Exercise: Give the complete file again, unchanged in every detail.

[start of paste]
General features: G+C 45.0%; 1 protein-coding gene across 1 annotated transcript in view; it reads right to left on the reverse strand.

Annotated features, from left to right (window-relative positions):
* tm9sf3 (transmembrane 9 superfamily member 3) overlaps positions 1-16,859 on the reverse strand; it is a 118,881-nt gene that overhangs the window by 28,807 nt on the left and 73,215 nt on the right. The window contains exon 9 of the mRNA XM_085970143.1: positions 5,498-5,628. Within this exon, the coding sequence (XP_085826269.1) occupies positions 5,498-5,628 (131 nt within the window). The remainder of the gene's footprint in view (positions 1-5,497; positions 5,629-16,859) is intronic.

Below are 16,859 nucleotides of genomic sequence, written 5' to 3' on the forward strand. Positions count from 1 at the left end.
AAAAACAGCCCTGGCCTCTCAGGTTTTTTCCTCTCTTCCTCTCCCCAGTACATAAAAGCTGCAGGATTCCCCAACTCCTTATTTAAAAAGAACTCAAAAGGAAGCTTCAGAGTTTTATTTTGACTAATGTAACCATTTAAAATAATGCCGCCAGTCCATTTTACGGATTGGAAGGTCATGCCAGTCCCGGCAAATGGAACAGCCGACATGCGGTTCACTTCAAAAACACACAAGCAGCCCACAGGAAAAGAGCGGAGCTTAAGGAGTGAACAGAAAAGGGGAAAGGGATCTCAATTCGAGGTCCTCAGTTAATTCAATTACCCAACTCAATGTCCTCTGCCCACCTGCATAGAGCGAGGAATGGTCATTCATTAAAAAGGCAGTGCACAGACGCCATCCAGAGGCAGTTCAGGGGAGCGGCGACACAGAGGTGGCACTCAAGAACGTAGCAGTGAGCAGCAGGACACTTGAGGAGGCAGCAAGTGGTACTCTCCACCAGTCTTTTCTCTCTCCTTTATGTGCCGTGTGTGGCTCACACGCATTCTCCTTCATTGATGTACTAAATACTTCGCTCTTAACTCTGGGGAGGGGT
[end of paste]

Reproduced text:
General features: G+C 45.0%; 1 protein-coding gene across 1 annotated transcript in view; it reads right to left on the reverse strand.

Annotated features, from left to right (window-relative positions):
* tm9sf3 (transmembrane 9 superfamily member 3) overlaps positions 1-16,859 on the reverse strand; it is a 118,881-nt gene that overhangs the window by 28,807 nt on the left and 73,215 nt on the right. The window contains exon 9 of the mRNA XM_085970143.1: positions 5,498-5,628. Within this exon, the coding sequence (XP_085826269.1) occupies positions 5,498-5,628 (131 nt within the window). The remainder of the gene's footprint in view (positions 1-5,497; positions 5,629-16,859) is intronic.

Below are 16,859 nucleotides of genomic sequence, written 5' to 3' on the forward strand. Positions count from 1 at the left end.
AAAAACAGCCCTGGCCTCTCAGGTTTTTTCCTCTCTTCCTCTCCCCAGTACATAAAAGCTGCAGGATTCCCCAACTCCTTATTTAAAAAGAACTCAAAAGGAAGCTTCAGAGTTTTATTTTGACTAATGTAACCATTTAAAATAATGCCGCCAGTCCATTTTACGGATTGGAAGGTCATGCCAGTCCCGGCAAATGGAACAGCCGACATGCGGTTCACTTCAAAAACACACAAGCAGCCCACAGGAAAAGAGCGGAGCTTAAGGAGTGAACAGAAAAGGGGAAAGGGATCTCAATTCGAGGTCCTCAGTTAATTCAATTACCCAACTCAATGTCCTCTGCCCACCTGCATAGAGCGAGGAATGGTCATTCATTAAAAAGGCAGTGCACAGACGCCATCCAGAGGCAGTTCAGGGGAGCGGCGACACAGAGGTGGCACTCAAGAACGTAGCAGTGAGCAGCAGGACACTTGAGGAGGCAGCAAGTGGTACTCTCCACCAGTCTTTTCTCTCTCCTTTATGTGCCGTGTGTGGCTCACACGCATTCTCCTTCATTGATGTACTAAATACTTCGCTCTTAACTCTGGGGAGGGGT